Brisbane – Mind the gaps: what can we do about widening gaps in school education in Australia?
Learning gaps between Australian students of different backgrounds are alarmingly wide and grow wider as students move through school.
Grattan Institute recently published Widening gaps: what NAPLAN tells us about student progress. The report finds that the gap between students with parents with low education and those with highly educated parents grows from 10 months in Year 3 to around two-and-a-half years by Year 9. Bright kids in disadvantaged schools fall two and a half years behind bright kids in advantaged schools by Year 9, even though they were doing just as well in Year 3.
These students are not getting a fair go.
Dr Peter Goss, Grattan Institute School Education Program Director, hosted a panel of senior leaders in school education to explore:
- How big are these learning gaps, and what do they mean in practice: for young Australians, for the economy and for Australian society?
- What should we do to enable every child in every school to achieve their potential?
Dr Pete Goss is the School Education Program Director at Grattan Institute. Pete has over 10 years’ experience as a strategy consultant, most recently with the Boston Consulting Group, advising Federal and State governments on service delivery innovation. He has worked with Noel Pearson to improve education outcomes for Cape York primary school students, and advised the Federal Government on the future of international education in Australia.
Dr Lee-Anne Perry AM is the Executive Director of the Queensland Catholic Education Commission. During her long standing involvement in Catholic education, Dr Perry has held a number of leadership roles including Principal of All Hallows’ School, Brisbane (1999-2015), Mt Alvernia College, Kedron (1993-1998) and Mt Carmel College, Wynnum (1990-1992). Her teaching career has spanned State and Catholic schools in New South Wales and Queensland. Dr Perry has served as a member of various state and national associations and committees concerned with education, including currently the National Catholic Education Commission, the Queensland University of Technology Council and the Queensland Education Leadership Institute.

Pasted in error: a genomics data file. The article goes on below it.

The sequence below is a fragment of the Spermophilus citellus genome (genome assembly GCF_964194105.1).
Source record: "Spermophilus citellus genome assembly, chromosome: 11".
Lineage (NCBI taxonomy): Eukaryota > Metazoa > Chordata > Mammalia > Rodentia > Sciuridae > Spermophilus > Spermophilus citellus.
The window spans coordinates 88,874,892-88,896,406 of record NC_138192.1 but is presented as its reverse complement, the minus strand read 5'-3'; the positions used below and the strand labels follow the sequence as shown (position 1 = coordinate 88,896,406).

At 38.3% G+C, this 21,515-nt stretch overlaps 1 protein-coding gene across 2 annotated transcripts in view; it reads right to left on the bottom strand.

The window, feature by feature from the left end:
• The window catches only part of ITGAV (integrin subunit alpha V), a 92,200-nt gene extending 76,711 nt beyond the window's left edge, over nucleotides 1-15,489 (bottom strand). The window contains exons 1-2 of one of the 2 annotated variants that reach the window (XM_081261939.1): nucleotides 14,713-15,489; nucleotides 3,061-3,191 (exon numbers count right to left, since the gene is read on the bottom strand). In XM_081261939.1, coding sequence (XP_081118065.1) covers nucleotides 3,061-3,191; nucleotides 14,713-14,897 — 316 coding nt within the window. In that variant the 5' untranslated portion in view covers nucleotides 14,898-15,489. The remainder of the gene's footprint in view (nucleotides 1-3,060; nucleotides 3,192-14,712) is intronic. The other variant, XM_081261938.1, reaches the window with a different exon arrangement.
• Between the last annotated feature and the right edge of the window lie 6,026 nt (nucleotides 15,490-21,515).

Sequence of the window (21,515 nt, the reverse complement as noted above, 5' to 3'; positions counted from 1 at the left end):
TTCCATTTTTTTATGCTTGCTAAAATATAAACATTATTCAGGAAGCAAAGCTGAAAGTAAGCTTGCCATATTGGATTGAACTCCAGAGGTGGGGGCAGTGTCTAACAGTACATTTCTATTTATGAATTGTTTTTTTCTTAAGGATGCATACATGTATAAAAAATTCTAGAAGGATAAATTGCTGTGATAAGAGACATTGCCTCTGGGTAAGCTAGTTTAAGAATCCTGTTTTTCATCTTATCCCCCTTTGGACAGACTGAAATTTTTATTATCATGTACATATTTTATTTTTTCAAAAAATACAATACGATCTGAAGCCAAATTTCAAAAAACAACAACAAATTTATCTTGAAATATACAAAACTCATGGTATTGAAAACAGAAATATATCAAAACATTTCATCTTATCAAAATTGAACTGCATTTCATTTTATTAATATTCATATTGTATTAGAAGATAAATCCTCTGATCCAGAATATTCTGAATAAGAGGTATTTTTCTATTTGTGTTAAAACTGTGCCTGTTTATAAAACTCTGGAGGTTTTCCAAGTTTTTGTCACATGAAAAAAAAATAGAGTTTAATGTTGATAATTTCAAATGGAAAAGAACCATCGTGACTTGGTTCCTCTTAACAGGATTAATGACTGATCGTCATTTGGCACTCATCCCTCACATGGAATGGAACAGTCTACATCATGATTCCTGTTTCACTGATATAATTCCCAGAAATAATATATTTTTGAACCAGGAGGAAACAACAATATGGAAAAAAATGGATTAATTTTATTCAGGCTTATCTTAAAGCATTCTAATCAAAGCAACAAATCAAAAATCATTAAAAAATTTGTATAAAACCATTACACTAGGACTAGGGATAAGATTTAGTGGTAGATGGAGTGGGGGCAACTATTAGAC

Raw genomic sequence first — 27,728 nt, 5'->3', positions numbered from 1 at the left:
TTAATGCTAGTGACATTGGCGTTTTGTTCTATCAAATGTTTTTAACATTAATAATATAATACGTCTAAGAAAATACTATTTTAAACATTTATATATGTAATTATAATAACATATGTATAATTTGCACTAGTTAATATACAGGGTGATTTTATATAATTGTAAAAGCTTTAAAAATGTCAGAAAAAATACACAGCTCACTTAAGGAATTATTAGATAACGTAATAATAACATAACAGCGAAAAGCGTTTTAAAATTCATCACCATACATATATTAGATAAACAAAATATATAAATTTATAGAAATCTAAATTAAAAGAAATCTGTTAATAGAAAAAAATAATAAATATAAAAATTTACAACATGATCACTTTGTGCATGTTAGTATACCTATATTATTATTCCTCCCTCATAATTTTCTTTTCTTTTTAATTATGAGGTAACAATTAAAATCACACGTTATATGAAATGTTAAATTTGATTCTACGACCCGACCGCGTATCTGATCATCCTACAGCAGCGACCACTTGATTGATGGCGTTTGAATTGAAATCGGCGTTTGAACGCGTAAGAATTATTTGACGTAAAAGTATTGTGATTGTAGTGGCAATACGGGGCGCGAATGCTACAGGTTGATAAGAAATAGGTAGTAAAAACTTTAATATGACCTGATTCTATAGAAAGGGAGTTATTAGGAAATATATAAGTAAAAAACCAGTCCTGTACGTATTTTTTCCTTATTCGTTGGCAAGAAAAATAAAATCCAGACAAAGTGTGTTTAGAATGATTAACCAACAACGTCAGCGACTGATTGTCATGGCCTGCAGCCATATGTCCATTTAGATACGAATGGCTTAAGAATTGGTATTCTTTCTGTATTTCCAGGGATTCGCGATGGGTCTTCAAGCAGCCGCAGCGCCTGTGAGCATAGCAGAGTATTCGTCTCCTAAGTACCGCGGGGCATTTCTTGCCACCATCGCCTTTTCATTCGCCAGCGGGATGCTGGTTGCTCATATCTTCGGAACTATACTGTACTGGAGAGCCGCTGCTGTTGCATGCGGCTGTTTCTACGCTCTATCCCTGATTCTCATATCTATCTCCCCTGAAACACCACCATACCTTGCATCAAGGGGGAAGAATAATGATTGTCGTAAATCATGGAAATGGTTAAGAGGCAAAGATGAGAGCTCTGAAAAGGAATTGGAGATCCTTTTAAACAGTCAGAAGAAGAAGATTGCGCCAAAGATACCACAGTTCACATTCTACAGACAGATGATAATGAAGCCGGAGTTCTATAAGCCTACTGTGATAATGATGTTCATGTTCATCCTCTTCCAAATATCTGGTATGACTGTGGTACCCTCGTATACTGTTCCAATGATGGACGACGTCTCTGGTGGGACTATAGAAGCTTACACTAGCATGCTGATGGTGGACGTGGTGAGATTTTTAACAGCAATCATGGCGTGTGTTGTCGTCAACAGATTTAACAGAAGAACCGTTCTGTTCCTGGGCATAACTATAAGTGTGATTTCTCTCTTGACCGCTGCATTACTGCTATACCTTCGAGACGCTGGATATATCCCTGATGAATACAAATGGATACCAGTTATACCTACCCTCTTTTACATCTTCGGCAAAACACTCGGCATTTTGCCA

Ricky Campbell-Allen is Founder and CEO of EDCapital, and has a focus on school leadership development, strategy and system reform. She has significant leadership experience in education reform: working across schools, education systems and in the not for profit-sector. Ricky previously worked as Managing Director of Learning First, founding Director of the Centre for New Public Education, and Director of Education at the Foundation for Young Australians. Prior to this, she worked in Boston Public Schools (USA), leading federal education reform initiatives across the district, and managing a $30 million federal Race to the Top grant. Ricky spent seven years in Australian schools as a teacher and school leader.
Leanne Nixon is Assistant Director-General, State Schools – Performance within the Queensland Department of Education and Training. Her current priority is to develop innovative strategies to drive school improvement. As an educator for twenty-eight years, Leanne has worked with a range of students in environments across Queensland from the coalfields of Central Queensland to the outback community of Cunnamulla. She was Foundation Principal of the Queensland Academy for Health Sciences based at Griffith University on the Gold Coast; and gained further insight into a wide range of schools across Queensland during her time as a Teaching and Learning Auditor. She then took up the position of Executive Principal of Calamvale Community College P-12 with 2200 students.